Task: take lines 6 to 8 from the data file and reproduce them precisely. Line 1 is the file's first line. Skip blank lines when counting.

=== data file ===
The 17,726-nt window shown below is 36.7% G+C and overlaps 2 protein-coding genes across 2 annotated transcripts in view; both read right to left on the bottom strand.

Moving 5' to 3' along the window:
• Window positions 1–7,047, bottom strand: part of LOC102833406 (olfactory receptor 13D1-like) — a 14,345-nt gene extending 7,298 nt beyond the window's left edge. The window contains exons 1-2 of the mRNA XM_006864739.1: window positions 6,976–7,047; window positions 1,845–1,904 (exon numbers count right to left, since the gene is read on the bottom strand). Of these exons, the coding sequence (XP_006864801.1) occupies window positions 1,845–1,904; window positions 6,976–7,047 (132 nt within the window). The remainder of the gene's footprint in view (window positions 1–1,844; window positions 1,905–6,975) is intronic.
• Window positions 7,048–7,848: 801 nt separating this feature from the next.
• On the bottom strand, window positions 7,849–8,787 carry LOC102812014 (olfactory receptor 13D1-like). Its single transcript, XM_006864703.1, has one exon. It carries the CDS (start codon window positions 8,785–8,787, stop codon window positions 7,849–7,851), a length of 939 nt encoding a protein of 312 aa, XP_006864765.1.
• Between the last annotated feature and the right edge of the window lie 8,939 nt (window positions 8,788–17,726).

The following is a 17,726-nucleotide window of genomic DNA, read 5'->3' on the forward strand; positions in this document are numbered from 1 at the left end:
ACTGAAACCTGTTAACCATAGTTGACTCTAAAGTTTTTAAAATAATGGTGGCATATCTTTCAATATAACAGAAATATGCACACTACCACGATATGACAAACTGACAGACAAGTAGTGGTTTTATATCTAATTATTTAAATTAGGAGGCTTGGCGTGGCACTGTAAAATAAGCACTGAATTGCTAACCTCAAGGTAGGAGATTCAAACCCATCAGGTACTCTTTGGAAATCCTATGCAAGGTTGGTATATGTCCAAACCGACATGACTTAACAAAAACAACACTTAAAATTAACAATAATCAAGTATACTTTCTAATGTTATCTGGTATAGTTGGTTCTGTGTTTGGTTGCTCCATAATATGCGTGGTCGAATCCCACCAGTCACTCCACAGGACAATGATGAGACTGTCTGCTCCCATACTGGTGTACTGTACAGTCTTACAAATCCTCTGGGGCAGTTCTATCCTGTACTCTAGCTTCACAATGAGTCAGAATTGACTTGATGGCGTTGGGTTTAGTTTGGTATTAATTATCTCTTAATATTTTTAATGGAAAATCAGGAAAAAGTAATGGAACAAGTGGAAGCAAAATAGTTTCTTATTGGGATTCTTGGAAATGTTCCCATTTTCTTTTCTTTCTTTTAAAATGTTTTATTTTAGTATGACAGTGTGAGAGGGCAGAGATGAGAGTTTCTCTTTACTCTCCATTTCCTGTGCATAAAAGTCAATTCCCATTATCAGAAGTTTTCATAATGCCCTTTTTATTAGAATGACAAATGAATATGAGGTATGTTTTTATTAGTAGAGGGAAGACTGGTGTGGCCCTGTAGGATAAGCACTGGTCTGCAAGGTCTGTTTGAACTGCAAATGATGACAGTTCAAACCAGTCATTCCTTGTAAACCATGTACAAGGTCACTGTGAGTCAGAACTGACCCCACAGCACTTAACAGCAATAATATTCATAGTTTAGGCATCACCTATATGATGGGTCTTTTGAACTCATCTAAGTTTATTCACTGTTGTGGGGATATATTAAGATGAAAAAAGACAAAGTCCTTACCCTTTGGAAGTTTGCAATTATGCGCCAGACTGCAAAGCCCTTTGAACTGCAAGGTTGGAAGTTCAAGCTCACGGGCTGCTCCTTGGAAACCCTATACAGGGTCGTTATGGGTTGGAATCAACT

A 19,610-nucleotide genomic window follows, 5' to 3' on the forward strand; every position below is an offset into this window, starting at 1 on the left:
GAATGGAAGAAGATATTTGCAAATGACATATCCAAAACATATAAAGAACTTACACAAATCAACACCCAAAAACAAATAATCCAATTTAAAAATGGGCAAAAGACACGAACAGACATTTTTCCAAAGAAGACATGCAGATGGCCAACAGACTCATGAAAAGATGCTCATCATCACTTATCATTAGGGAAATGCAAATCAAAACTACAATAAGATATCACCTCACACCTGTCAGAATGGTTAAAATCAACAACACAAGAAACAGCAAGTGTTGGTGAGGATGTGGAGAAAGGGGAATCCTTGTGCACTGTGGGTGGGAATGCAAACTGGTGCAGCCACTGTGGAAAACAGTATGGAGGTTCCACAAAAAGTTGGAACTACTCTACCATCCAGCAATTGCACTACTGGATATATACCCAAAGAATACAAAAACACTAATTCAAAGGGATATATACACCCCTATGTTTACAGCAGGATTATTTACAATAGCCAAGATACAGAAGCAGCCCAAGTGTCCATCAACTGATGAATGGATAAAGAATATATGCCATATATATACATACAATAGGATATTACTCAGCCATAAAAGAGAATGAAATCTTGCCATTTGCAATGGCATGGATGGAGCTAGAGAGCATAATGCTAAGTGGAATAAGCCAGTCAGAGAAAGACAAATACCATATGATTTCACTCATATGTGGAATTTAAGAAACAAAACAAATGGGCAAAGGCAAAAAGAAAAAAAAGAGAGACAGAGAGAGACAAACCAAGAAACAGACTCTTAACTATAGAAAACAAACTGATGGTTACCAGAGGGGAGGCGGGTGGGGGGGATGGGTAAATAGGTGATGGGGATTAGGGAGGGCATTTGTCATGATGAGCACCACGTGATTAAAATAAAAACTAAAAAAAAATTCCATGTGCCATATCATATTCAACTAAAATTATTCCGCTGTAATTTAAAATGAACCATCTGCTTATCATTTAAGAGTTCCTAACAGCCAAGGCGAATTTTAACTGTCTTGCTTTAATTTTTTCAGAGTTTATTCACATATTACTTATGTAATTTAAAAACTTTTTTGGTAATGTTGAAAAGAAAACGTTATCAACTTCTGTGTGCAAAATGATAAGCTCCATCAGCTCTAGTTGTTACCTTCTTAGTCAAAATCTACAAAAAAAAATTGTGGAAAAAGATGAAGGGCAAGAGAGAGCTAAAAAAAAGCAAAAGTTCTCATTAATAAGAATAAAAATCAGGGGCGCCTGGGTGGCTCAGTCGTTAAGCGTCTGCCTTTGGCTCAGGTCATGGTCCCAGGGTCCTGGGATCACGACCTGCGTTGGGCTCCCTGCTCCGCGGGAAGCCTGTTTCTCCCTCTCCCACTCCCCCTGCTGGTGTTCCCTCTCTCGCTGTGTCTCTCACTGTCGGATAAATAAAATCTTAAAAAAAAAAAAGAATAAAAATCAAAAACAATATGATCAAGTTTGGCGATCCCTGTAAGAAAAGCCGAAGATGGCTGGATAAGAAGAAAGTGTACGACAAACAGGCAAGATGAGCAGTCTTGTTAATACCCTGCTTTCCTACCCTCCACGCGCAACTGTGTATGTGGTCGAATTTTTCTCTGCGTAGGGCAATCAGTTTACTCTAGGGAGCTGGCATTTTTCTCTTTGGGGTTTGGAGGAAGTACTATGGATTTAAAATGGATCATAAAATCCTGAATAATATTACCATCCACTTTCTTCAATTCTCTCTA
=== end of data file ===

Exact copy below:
• Between the last annotated feature and the right edge of the window lie 8,939 nt (window positions 8,788–17,726).

The following is a 17,726-nucleotide window of genomic DNA, read 5'->3' on the forward strand; positions in this document are numbered from 1 at the left end:
ACTGAAACCTGTTAACCATAGTTGACTCTAAAGTTTTTAAAATAATGGTGGCATATCTTTCAATATAACAGAAATATGCACACTACCACGATATGACAAACTGACAGACAAGTAGTGGTTTTATATCTAATTATTTAAATTAGGAGGCTTGGCGTGGCACTGTAAAATAAGCACTGAATTGCTAACCTCAAGGTAGGAGATTCAAACCCATCAGGTACTCTTTGGAAATCCTATGCAAGGTTGGTATATGTCCAAACCGACATGACTTAACAAAAACAACACTTAAAATTAACAATAATCAAGTATACTTTCTAATGTTATCTGGTATAGTTGGTTCTGTGTTTGGTTGCTCCATAATATGCGTGGTCGAATCCCACCAGTCACTCCACAGGACAATGATGAGACTGTCTGCTCCCATACTGGTGTACTGTACAGTCTTACAAATCCTCTGGGGCAGTTCTATCCTGTACTCTAGCTTCACAATGAGTCAGAATTGACTTGATGGCGTTGGGTTTAGTTTGGTATTAATTATCTCTTAATATTTTTAATGGAAAATCAGGAAAAAGTAATGGAACAAGTGGAAGCAAAATAGTTTCTTATTGGGATTCTTGGAAATGTTCCCATTTTCTTTTCTTTCTTTTAAAATGTTTTATTTTAGTATGACAGTGTGAGAGGGCAGAGATGAGAGTTTCTCTTTACTCTCCATTTCCTGTGCATAAAAGTCAATTCCCATTATCAGAAGTTTTCATAATGCCCTTTTTATTAGAATGACAAATGAATATGAGGTATGTTTTTATTAGTAGAGGGAAGACTGGTGTGGCCCTGTAGGATAAGCACTGGTCTGCAAGGTCTGTTTGAACTGCAAATGATGACAGTTCAAACCAGTCATTCCTTGTAAACCATGTACAAGGTCACTGTGAGTCAGAACTGACCCCACAGCACTTAACAGCAATAATATTCATAGTTTAGGCATCACCTATATGATGGGTCTTTTGAACTCATCTAAGTTTATTCACTGTTGTGGGGATATATTAAGATGAAAAAAGACAAAGTCCTTACCCTTTGGAAGTTTGCAATTATGCGCCAGACTGCAAAGCCCTTTGAACTGCAAGGTTGGAAGTTCAAGCTCACGGGCTGCTCCTTGGAAACCCTATACAGGGTCGTTATGGGTTGGAATCAACT